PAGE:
The Stooges’ storied second album, Fun House, didn’t even dent the charts on release in the summer of 1970, yet its influence on rock’n’roll history is immense. Long since accepted as an underground classic, it’s now widely considered integral to the development of punk music, while grunge and its subsequent alt-rock lineage also owe the record a pretty hefty debt of gratitude.
Listen to ‘Fun House’ here.
“The Stooges were the truest rock band… the ultimate model”
“It was when I sat alone and listened to the album Fun House that I really got it. It was a profound experience,” former Black Flag/Rollins Band frontman and devoted Stooges fan Henry Rollins told Rolling Stone in 2020.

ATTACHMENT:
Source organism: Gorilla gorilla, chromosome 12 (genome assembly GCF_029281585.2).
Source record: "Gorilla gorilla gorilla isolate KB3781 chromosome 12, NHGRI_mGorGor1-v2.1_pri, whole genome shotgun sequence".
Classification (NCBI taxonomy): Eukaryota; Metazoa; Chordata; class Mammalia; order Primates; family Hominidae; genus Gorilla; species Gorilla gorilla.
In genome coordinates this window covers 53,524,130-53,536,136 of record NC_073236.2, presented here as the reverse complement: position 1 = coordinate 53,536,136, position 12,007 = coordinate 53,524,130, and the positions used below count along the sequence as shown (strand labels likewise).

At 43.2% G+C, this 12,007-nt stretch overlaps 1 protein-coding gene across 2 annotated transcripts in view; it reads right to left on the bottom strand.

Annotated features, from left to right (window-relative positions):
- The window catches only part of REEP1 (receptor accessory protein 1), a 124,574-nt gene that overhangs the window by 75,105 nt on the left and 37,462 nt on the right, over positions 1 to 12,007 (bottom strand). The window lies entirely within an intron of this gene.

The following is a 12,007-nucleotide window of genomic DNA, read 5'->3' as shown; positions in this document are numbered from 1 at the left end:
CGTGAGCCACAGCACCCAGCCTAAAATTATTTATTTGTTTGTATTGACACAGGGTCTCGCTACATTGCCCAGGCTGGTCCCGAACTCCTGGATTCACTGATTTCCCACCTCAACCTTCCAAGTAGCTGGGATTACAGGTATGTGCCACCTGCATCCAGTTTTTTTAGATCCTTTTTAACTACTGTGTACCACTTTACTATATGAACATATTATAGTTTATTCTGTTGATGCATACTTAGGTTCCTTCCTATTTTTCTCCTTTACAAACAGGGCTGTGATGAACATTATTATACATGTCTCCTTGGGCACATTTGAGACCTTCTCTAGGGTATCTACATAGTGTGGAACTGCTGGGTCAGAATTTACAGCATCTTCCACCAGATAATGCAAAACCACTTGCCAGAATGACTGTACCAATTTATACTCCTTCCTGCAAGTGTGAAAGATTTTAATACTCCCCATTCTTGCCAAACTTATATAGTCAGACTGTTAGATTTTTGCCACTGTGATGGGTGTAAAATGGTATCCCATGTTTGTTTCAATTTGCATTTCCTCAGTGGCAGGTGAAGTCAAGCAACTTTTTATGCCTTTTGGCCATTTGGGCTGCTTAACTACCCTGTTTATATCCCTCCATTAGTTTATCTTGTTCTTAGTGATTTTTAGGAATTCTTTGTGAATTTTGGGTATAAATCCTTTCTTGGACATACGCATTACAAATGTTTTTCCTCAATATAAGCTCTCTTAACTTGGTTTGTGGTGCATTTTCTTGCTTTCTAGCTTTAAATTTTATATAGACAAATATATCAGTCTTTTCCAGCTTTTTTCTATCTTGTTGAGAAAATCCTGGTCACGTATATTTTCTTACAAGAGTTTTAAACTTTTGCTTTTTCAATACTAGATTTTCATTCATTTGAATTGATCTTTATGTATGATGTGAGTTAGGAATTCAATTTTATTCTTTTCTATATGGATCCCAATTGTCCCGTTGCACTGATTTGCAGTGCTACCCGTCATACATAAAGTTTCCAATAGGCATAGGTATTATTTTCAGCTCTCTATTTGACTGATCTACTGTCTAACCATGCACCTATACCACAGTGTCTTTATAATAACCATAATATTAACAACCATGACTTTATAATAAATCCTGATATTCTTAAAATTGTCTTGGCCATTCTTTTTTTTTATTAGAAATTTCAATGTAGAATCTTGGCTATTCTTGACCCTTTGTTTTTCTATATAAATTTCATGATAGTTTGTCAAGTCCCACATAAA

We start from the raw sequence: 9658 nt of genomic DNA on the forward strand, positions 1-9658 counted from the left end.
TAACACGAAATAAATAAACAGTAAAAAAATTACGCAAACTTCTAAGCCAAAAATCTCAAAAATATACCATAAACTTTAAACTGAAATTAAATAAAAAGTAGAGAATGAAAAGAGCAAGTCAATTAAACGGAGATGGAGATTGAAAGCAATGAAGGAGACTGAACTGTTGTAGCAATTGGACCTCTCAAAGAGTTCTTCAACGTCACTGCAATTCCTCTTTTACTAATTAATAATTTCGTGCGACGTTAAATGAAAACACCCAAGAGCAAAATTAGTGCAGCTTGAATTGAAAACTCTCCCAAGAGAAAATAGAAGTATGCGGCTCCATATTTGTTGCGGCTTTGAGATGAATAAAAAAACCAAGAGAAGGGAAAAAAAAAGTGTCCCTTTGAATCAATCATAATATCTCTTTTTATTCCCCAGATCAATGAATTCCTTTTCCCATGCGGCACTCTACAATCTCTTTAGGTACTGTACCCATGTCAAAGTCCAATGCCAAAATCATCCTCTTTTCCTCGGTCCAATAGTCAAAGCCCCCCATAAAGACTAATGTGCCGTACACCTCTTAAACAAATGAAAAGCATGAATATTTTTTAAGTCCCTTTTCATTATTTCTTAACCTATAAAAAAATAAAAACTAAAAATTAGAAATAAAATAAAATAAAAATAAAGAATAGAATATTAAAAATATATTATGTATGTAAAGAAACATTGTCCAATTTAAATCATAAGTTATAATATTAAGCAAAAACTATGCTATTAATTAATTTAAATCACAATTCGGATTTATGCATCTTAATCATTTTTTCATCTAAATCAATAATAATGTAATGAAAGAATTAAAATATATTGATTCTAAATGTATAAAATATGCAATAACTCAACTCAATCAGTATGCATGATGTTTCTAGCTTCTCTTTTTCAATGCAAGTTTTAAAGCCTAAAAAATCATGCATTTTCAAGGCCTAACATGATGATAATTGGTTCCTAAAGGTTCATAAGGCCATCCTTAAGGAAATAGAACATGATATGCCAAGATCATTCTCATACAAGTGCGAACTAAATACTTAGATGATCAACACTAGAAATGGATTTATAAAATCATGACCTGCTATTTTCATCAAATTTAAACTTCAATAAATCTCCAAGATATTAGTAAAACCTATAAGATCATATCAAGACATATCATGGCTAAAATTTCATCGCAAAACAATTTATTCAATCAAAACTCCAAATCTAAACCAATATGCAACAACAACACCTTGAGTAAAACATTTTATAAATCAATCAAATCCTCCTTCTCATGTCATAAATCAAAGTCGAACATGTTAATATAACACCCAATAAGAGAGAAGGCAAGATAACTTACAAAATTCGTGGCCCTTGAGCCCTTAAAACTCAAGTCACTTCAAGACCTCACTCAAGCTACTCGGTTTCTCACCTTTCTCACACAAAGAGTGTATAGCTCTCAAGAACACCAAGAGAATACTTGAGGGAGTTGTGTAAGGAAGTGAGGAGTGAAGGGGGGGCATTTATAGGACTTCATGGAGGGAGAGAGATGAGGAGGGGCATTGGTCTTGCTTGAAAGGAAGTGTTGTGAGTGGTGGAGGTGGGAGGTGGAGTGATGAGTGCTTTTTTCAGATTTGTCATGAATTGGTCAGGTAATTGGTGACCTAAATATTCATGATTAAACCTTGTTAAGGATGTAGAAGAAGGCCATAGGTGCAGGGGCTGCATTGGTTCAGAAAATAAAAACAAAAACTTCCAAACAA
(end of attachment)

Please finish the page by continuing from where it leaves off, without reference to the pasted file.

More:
“That would have been July 1981 in the tape deck in the Black Flag van,” Rollins continued. “To say that ‘I got it’ would be an understatement. I understood that The Stooges were the best and truest rock band that I had ever heard and that I was never going to do anything nearly as good as that album… In the context of what I was doing with music, The Stooges were the ultimate model. You couldn’t be like them but you could aspire to that purity and lack of restraint.”